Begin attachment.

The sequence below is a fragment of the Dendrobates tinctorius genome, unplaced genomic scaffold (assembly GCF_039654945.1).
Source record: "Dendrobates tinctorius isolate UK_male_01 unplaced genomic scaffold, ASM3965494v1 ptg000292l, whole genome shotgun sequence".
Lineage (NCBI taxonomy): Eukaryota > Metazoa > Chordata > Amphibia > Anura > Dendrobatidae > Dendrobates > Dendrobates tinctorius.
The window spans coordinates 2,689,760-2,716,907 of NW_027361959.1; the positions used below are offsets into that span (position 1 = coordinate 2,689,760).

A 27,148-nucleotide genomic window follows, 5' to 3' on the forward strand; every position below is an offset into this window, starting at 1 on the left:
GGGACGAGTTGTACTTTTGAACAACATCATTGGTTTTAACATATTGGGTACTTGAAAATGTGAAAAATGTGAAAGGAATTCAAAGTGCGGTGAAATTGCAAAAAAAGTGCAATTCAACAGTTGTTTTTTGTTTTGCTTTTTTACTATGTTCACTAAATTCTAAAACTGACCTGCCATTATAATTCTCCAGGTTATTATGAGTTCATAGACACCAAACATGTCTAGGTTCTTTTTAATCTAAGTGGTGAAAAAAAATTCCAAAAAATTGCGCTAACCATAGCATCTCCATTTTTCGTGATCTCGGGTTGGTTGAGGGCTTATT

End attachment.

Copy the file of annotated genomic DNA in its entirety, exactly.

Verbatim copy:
The sequence below is a fragment of the Dendrobates tinctorius genome, unplaced genomic scaffold (assembly GCF_039654945.1).
Source record: "Dendrobates tinctorius isolate UK_male_01 unplaced genomic scaffold, ASM3965494v1 ptg000292l, whole genome shotgun sequence".
Lineage (NCBI taxonomy): Eukaryota > Metazoa > Chordata > Amphibia > Anura > Dendrobatidae > Dendrobates > Dendrobates tinctorius.
The window spans coordinates 2,689,760-2,716,907 of NW_027361959.1; the positions used below are offsets into that span (position 1 = coordinate 2,689,760).

A 27,148-nucleotide genomic window follows, 5' to 3' on the forward strand; every position below is an offset into this window, starting at 1 on the left:
GGGACGAGTTGTACTTTTGAACAACATCATTGGTTTTAACATATTGGGTACTTGAAAATGTGAAAAATGTGAAAGGAATTCAAAGTGCGGTGAAATTGCAAAAAAAGTGCAATTCAACAGTTGTTTTTTGTTTTGCTTTTTTACTATGTTCACTAAATTCTAAAACTGACCTGCCATTATAATTCTCCAGGTTATTATGAGTTCATAGACACCAAACATGTCTAGGTTCTTTTTAATCTAAGTGGTGAAAAAAAATTCCAAAAAATTGCGCTAACCATAGCATCTCCATTTTTCGTGATCTCGGGTTGGTTGAGGGCTTATT